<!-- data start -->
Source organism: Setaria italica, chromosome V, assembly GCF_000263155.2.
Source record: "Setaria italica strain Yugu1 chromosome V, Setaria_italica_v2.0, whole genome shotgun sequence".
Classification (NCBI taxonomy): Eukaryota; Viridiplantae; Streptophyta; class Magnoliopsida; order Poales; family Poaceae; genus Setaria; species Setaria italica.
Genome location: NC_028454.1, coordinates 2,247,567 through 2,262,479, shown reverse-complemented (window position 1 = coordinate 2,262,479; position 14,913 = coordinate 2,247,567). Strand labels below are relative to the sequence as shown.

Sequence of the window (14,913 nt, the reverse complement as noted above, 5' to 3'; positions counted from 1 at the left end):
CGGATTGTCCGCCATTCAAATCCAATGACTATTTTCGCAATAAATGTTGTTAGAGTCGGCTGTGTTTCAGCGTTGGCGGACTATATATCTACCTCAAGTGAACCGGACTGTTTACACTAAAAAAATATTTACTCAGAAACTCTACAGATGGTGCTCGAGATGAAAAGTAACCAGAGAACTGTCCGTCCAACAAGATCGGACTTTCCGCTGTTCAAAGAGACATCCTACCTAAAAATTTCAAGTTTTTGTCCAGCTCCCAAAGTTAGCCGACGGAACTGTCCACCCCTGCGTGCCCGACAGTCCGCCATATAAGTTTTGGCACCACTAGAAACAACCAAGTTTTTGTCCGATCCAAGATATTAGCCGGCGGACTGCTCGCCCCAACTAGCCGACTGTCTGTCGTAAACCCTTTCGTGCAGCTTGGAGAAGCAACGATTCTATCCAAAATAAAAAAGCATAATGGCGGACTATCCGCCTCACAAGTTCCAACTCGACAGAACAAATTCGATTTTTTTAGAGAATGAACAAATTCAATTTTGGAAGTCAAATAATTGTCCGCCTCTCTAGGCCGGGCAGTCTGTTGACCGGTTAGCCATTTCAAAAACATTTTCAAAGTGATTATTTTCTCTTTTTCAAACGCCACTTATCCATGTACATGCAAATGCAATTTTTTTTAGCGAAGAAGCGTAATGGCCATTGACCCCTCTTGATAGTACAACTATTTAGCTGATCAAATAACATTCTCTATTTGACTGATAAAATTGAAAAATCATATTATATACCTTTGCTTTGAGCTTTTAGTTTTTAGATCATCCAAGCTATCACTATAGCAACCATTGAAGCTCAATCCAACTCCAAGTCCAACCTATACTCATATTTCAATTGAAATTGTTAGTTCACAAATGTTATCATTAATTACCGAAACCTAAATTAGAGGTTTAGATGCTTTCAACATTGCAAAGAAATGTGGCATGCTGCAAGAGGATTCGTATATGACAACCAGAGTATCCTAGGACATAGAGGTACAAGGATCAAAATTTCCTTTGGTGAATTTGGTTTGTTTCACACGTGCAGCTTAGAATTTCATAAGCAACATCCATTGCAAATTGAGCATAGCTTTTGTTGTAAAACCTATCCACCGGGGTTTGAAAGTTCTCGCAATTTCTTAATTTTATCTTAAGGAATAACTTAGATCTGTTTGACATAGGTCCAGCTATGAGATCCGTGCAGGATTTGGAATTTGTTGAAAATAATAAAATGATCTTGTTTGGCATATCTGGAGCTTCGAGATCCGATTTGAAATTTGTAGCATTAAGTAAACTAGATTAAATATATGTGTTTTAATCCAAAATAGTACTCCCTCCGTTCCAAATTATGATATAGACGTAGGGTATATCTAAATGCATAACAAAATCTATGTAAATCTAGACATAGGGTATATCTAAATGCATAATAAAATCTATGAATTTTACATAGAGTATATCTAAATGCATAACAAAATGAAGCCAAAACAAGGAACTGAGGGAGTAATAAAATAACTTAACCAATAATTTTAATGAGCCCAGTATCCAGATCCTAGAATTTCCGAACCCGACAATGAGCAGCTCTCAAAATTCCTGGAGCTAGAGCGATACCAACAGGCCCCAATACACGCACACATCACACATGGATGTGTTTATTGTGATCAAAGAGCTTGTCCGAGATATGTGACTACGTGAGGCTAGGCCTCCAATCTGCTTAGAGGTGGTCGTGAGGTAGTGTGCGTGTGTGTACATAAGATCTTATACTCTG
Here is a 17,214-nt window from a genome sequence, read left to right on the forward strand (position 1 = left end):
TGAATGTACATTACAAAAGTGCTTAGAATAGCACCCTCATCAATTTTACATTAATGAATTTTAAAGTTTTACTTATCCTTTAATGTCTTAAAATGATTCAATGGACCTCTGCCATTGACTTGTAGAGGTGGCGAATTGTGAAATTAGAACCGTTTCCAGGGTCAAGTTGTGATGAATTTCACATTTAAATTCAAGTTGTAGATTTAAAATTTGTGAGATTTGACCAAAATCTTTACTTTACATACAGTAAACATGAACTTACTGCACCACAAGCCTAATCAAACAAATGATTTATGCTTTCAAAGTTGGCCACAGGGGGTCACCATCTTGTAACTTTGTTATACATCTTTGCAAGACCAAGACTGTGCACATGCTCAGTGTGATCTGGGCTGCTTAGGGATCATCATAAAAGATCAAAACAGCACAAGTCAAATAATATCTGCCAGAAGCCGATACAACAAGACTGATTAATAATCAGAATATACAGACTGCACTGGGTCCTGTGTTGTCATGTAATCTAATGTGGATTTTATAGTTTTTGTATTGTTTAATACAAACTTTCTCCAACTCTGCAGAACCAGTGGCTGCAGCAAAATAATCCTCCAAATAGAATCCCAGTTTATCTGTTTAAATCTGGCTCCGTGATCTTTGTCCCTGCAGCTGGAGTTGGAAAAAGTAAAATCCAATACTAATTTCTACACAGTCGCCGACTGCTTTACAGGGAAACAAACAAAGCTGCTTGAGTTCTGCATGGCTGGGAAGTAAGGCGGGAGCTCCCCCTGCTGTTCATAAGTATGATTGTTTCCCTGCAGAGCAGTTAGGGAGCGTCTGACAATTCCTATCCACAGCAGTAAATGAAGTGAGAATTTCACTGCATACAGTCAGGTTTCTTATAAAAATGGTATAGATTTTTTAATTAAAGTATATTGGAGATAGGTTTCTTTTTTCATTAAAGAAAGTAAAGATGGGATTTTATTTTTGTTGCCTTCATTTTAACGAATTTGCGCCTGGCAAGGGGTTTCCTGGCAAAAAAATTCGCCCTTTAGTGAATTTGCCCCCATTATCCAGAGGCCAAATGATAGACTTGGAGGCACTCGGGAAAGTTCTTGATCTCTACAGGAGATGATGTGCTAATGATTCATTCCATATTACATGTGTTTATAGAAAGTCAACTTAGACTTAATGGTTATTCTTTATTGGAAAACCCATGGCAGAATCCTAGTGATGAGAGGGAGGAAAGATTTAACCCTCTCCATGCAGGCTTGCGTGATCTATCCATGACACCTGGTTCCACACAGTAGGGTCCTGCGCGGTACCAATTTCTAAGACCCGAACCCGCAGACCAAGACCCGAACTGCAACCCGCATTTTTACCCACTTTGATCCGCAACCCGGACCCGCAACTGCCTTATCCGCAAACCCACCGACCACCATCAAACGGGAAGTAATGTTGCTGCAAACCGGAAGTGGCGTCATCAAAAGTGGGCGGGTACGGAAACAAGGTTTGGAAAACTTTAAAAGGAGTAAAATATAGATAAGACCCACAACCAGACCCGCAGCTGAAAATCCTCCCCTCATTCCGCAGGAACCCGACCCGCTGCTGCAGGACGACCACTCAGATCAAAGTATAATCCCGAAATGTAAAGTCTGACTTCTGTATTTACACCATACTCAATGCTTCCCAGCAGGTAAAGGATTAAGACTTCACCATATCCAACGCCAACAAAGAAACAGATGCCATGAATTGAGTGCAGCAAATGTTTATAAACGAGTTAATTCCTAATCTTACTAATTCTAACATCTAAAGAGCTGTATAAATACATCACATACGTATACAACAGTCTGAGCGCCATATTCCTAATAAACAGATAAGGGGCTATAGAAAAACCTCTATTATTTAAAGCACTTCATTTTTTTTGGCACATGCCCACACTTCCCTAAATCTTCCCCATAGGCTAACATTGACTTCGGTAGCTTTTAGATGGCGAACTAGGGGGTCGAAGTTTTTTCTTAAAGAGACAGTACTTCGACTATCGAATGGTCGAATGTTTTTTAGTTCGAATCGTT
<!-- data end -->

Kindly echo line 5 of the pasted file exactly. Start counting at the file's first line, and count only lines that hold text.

Sequence of the window (14,913 nt, the reverse complement as noted above, 5' to 3'; positions counted from 1 at the left end):